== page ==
167 Department of External Affairs to Embassy in Washington

Cablegram 1466 CANBERRA, 17 October 1946


Japanese Antarctic Whaling.

We have received an extract from SCAP files of the log of action taken in respect of the rehabilitation of Japanese Whaling. This document was brought to Australia by an Australian who was working in the relevant Division of the SCAP Natural Resources Section and the information disclosed of which the more significant parts are set out below must therefore be used with discretion. [1]

2. The subject of Antarctic Whaling by the Japanese was raised in SCAP discussions at least as early as 8th April this year as a result of informal soundings by Japan on SCAP attitude. It was then decided that the Antarctic could be open to the Japanese but only after a thorough study of the political and economic implications had been made and concurrence obtained from Washington.

On 16th April SCAP sought War Department views by signal indicating SCAP's favourable disposition towards the idea 'in view of the world need for whale oil and meat and other whale products'.

On 20th April the Ocean Fishing Company indicated to SCAP their plans to convert a 10,000 ton tanker for use as a factory ship. It is interesting to note that SCAP then warned them that such a large vessel might be subject to seizure for reparations.

On 28th April War Department's reply to SCAP signal of 16th indicated that proposal to allow limited Japanese activity would possibly be favourably regarded by United States but stated 'Resumption of Whaling by Japanese will require International Allied Agreement'.

On 16th May the State Department over Acheson's [2] signature informed SCAP that they saw no objection on policy grounds subject to 'provisions by World policy with respect to fisheries and aquatic industries in Japan' and provided that whale oil produced be subject to C.F.B. [3] allocation and approval was without prejudice to future decision regarding disposition of vessels, equipment and products. They asked for prompt advice if and when SCAP approval was given.

When this message was received a member of the SCAP section suggested that it might be advisable to seek concurrence of other countries as some might object to early entry by Japanese into whaling industry. It was ruled, however, that Washington signal was virtual concurrence and that further concurrence from other powers was unnecessary whether local representatives objected or not.

On the following day Japanese Bureau of Fisheries was asked by SCAP to contact the three major Japanese whaling companies and to arrange for them to prepare a joint formal petition to permit resumption of Antarctic whaling.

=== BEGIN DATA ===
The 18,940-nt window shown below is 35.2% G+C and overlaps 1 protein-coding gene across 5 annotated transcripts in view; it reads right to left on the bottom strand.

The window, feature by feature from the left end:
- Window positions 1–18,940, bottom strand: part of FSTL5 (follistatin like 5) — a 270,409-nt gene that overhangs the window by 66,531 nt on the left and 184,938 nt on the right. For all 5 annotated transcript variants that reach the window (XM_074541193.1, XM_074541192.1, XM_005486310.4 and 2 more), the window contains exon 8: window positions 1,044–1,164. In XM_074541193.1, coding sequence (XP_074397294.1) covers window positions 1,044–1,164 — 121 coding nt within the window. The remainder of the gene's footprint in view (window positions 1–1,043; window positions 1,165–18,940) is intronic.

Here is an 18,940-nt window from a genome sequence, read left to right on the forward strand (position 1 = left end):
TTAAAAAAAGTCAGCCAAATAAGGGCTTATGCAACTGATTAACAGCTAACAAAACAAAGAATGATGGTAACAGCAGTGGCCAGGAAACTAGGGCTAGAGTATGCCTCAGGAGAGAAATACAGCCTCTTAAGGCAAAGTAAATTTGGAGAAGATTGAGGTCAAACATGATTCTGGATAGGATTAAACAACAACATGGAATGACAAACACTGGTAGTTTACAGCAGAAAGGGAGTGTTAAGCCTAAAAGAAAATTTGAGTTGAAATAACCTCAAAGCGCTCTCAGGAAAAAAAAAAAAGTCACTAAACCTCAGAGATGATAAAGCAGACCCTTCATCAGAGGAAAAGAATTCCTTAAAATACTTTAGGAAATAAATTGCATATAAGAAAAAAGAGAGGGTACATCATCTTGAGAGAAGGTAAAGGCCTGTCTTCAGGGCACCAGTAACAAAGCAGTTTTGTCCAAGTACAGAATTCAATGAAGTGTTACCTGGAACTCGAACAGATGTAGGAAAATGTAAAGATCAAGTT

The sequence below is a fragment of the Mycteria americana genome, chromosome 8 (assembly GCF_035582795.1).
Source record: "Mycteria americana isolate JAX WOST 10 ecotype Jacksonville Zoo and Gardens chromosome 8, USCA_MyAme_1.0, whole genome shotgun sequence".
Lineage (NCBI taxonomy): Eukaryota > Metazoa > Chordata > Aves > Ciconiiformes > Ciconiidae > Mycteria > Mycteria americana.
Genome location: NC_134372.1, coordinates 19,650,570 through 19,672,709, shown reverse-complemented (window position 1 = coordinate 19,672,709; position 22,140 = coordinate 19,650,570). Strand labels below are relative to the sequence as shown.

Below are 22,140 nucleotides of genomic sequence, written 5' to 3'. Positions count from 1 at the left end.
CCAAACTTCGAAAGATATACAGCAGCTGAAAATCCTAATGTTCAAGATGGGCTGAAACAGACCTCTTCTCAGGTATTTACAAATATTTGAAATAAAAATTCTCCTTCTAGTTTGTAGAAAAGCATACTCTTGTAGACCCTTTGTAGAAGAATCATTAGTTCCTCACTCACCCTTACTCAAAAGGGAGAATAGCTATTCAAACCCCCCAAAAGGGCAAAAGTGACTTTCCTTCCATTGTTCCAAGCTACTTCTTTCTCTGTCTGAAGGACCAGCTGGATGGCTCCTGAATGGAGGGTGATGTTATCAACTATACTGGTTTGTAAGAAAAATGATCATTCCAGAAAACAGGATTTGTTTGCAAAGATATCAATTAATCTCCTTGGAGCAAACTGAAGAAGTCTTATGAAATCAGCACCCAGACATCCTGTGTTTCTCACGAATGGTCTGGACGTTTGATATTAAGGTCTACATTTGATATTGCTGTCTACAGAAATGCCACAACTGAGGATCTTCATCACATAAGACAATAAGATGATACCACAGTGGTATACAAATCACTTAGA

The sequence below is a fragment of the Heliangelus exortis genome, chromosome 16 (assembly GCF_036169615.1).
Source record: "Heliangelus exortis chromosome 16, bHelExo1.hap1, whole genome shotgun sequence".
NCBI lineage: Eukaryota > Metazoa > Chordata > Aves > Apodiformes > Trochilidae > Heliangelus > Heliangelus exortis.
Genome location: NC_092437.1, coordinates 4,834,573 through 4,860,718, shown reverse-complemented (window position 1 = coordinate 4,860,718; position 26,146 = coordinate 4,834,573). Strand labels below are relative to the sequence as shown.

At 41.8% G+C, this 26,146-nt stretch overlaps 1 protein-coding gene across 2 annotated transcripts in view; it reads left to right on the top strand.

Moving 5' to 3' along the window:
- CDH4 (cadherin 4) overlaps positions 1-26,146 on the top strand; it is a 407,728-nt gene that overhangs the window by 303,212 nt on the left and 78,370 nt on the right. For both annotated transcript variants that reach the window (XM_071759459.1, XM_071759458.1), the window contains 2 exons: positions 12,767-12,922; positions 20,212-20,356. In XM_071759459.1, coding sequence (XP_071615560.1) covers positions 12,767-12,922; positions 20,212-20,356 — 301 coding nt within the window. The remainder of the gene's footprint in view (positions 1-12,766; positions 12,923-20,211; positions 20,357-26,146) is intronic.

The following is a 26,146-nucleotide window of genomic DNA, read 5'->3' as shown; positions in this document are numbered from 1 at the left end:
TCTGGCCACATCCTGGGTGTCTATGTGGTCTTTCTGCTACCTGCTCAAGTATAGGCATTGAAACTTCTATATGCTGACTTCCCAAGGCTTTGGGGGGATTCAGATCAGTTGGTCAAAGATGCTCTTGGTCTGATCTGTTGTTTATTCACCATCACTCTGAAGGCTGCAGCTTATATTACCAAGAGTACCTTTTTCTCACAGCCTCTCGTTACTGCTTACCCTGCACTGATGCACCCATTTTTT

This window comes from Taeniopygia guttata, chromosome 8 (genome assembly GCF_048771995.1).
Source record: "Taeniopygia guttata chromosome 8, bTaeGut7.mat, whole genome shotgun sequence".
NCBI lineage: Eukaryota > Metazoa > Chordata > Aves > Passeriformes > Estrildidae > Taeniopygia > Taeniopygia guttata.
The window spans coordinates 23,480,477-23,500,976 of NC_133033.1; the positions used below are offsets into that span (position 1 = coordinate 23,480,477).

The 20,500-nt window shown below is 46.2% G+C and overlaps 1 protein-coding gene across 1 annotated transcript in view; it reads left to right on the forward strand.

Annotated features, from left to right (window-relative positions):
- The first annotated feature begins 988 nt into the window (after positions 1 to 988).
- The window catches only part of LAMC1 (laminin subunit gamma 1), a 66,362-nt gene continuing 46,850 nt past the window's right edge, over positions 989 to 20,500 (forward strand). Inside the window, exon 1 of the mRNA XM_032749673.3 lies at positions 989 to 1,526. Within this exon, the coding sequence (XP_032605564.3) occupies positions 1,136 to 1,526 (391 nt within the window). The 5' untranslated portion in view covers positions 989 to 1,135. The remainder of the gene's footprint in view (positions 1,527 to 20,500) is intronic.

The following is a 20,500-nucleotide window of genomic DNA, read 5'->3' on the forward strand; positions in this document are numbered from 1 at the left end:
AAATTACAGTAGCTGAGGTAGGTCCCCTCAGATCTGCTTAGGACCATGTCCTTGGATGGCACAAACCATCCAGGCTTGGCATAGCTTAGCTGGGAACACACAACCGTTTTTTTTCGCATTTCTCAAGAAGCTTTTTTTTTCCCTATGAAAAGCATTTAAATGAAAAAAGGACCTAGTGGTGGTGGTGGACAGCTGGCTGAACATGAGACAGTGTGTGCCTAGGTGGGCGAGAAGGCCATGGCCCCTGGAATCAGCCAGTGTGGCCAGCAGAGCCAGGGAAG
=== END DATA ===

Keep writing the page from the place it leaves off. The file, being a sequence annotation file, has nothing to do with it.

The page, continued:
On 19th May the tentative Japanese plan for seasons 1946/7 and 194[7/8] [4] was presented to SCAP and their final plan was submitted on 8th June.

On 5th July SCAP gave formal approval for the release of two vessels requested for the expedition.

On 16th July fuel requirements for the expedition were tabled.

On 27th July SCAP was advised that Norwegian Government considered that Japan should be prohibited from future whaling and State Department instructed SCAP to notify decision promptly.

On 1st August SCAP arranged to make Japanese authorities familiar with amendments to the Whaling Convention.

On the same day the SCAP section concerned was informed that the Commander-in-Chief did not want to submit the question to the Allied Council.

The SCAP directive authorising the project was issued on 6th August. [5] Incorporated in the directive was an instruction that 'Each vessel will display in the usual manner the flag of the Japanese Merchant Marine'.

On 12th August the Diplomatic section of SCAP provided verbally to the SCAP Fisheries Division arguments to justify not presenting the Whaling Directive to the Allied Council.

On 16th August the Japanese Government was instructed to place two qualified inspectors on each factory ship.

3. The American action all through in this matter has been very highhanded. It is clear that the issue of the SCAP authorisation was not a hasty or ill-considered action. SCAP and the State Department were fully conscious of the propriety of consulting with other powers and deliberately decided to present them with a fait accompli. MacArthur's personal decision to ignore the Allied Council was also fully deliberate. Apparently the Americans realised that their most effective counter to any subsequent objection was the argument that MacArthur must not be allowed to lose face.

4. These facts should assist in furthering our case in relation to present expedition. Failing that they will assist in insisting- (a) That the Japanese will not be permitted to continue whaling in the Antarctic after the 1946/47 expedition; and (b) That Japanese whaling equipment will be made available as reparations.

In this connection you might consider it advisable immediately to file claim or indicate intention to claim at least one of the factory ships and some of the chasers as part of Australia's reparations share.

1 The document was obtained by an officer of the Fisheries Division of CSIR and forwarded to the External Affairs Dept.

Cablegram 1472 to Washington, dispatched 19 October, warned that the information was for background only and that no indication should be given that information had been obtained from the source concerned.

2 The extract itself reads 'Atcheson' but Acheson appears to be correct.

3 Combined Food Board.

4 The cited copy here reads '1948/9'.

5 See Document 63.

[AA:A1067, ER46/13/19/2]